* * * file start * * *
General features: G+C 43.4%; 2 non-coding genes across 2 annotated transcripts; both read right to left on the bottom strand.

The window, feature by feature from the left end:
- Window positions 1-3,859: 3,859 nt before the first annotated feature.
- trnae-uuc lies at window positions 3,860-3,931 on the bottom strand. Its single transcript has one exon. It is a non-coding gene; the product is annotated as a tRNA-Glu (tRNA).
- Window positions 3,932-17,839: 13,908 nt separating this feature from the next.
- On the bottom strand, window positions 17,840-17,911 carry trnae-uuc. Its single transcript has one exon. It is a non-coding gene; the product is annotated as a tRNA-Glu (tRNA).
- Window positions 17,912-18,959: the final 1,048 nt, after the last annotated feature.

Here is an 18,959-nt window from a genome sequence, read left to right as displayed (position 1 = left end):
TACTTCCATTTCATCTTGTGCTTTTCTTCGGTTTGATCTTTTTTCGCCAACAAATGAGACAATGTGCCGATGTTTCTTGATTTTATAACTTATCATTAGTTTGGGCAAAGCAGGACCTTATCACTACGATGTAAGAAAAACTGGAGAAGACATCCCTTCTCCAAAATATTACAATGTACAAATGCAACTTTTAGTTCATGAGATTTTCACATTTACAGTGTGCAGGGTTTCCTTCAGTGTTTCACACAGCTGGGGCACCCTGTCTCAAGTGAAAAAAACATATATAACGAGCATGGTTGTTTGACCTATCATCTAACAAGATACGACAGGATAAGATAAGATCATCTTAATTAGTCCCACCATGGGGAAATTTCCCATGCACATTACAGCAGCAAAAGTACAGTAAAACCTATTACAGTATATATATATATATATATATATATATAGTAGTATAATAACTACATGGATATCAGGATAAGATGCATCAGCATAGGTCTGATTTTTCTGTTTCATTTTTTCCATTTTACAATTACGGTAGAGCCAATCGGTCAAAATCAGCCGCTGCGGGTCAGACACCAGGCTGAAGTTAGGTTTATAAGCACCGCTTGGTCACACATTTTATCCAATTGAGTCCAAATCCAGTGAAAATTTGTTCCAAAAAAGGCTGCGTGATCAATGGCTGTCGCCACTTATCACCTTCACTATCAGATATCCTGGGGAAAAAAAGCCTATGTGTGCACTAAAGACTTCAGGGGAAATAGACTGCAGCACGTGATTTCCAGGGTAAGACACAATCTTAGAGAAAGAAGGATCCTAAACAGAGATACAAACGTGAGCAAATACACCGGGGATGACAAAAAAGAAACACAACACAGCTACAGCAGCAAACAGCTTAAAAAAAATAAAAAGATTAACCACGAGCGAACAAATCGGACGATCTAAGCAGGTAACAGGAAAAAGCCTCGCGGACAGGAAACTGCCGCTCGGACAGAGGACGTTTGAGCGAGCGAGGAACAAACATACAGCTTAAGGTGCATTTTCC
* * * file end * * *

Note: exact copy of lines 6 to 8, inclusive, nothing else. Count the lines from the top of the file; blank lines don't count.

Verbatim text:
- On the bottom strand, window positions 17,840-17,911 carry trnae-uuc. Its single transcript has one exon. It is a non-coding gene; the product is annotated as a tRNA-Glu (tRNA).
- Window positions 17,912-18,959: the final 1,048 nt, after the last annotated feature.

Here is an 18,959-nt window from a genome sequence, read left to right as displayed (position 1 = left end):